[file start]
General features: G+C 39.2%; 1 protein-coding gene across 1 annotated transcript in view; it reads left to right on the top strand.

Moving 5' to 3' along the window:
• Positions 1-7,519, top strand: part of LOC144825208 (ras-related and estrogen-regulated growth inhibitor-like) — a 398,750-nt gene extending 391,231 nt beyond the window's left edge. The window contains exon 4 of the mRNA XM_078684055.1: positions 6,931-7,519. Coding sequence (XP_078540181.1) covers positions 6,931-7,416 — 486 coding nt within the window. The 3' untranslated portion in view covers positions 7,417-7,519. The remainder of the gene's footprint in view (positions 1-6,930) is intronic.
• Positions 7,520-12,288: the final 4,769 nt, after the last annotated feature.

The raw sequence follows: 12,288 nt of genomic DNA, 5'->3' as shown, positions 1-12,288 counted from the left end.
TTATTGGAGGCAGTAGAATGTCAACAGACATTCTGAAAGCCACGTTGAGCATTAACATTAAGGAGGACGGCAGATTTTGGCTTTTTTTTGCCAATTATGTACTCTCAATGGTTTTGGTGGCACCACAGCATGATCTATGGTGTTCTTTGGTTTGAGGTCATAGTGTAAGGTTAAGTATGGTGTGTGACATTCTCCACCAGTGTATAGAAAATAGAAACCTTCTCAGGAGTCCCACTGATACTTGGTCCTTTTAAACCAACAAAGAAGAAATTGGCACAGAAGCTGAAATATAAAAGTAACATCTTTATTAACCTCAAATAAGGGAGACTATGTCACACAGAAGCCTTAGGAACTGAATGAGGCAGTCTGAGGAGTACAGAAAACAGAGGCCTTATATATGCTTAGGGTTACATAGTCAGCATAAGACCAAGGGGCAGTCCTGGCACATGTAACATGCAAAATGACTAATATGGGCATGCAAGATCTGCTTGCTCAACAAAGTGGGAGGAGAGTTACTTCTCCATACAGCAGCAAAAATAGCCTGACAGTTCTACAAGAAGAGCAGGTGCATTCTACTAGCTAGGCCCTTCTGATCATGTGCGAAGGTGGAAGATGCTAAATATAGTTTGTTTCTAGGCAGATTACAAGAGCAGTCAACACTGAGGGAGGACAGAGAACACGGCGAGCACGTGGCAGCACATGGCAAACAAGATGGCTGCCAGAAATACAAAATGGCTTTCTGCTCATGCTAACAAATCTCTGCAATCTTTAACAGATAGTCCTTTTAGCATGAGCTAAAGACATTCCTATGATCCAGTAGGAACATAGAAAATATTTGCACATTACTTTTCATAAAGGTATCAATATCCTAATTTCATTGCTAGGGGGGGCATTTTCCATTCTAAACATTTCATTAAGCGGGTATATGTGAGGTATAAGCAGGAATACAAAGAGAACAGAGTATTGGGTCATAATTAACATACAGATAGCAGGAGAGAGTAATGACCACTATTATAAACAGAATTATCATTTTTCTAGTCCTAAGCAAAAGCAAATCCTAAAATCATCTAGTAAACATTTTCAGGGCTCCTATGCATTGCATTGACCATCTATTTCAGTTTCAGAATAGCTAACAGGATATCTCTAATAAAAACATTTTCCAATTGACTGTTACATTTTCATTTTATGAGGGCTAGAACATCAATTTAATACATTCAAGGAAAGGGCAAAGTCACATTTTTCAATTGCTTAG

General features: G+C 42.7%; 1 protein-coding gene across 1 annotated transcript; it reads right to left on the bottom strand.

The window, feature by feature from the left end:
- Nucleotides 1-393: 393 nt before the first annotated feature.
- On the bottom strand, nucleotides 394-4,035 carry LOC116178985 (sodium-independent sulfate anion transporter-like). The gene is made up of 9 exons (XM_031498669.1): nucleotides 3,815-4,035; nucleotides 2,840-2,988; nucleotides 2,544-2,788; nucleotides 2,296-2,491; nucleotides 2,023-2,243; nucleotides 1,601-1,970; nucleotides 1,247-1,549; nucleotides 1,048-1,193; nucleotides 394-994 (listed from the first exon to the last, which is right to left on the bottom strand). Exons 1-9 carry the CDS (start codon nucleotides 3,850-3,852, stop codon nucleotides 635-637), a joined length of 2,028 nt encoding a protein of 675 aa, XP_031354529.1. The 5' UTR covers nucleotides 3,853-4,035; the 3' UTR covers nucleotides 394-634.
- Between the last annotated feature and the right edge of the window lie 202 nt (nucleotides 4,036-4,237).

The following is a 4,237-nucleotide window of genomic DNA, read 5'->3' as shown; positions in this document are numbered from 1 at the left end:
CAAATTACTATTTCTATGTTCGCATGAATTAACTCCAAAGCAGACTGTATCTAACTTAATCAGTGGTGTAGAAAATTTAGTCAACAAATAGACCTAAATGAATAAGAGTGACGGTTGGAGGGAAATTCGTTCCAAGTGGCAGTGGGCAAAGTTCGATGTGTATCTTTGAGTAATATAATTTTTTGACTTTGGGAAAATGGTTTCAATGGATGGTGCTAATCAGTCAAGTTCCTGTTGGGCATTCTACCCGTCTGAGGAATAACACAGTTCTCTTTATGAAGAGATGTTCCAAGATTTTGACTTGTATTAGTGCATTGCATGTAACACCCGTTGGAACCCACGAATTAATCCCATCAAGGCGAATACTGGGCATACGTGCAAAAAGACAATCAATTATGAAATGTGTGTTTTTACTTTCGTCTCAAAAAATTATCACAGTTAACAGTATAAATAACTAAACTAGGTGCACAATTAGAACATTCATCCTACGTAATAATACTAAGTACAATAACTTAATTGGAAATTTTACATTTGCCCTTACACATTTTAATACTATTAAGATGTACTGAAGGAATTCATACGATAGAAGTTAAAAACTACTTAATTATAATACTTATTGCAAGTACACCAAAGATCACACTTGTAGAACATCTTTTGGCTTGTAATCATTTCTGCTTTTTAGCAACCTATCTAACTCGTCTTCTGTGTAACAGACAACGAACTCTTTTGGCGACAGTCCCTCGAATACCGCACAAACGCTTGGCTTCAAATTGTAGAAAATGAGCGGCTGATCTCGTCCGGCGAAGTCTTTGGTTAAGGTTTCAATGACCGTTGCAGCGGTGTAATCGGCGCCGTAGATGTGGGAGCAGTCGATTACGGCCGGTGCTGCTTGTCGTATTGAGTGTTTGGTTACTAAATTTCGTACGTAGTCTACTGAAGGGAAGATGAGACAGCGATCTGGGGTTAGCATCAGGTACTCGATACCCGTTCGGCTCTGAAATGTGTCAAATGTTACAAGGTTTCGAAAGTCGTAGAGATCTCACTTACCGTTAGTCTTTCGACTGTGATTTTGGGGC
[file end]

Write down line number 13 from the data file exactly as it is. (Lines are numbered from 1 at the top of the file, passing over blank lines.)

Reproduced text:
CAAATTACTATTTCTATGTTCGCATGAATTAACTCCAAAGCAGACTGTATCTAACTTAATCAGTGGTGTAGAAAATTTAGTCAACAAATAGACCTAAATGAATAAGAGTGACGGTTGGAGGGAAATTCGTTCCAAGTGGCAGTGGGCAAAGTTCGATGTGTATCTTTGAGTAATATAATTTTTTGACTTTGGGAAAATGGTTTCAATGGATGGTGCTAATCAGTCAAGTTCCTGTTGGGCATTCTACCCGTCTGAGGAATAACACAGTTCTCTTTATGAAGAGATGTTCCAAGATTTTGACTTGTATTAGTGCATTGCATGTAACACCCGTTGGAACCCACGAATTAATCCCATCAAGGCGAATACTGGGCATACGTGCAAAAAGACAATCAATTATGAAATGTGTGTTTTTACTTTCGTCTCAAAAAATTATCACAGTTAACAGTATAAATAACTAAACTAGGTGCACAATTAGAACATTCATCCTACGTAATAATACTAAGTACAATAACTTAATTGGAAATTTTACATTTGCCCTTACACATTTTAATACTATTAAGATGTACTGAAGGAATTCATACGATAGAAGTTAAAAACTACTTAATTATAATACTTATTGCAAGTACACCAAAGATCACACTTGTAGAACATCTTTTGGCTTGTAATCATTTCTGCTTTTTAGCAACCTATCTAACTCGTCTTCTGTGTAACAGACAACGAACTCTTTTGGCGACAGTCCCTCGAATACCGCACAAACGCTTGGCTTCAAATTGTAGAAAATGAGCGGCTGATCTCGTCCGGCGAAGTCTTTGGTTAAGGTTTCAATGACCGTTGCAGCGGTGTAATCGGCGCCGTAGATGTGGGAGCAGTCGATTACGGCCGGTGCTGCTTGTCGTATTGAGTGTTTGGTTACTAAATTTCGTACGTAGTCTACTGAAGGGAAGATGAGACAGCGATCTGGGGTTAGCATCAGGTACTCGATACCCGTTCGGCTCTGAAATGTGTCAAATGTTACAAGGTTTCGAAAGTCGTAGAGATCTCACTTACCGTTAGTCTTTCGACTGTGATTTTGGGGC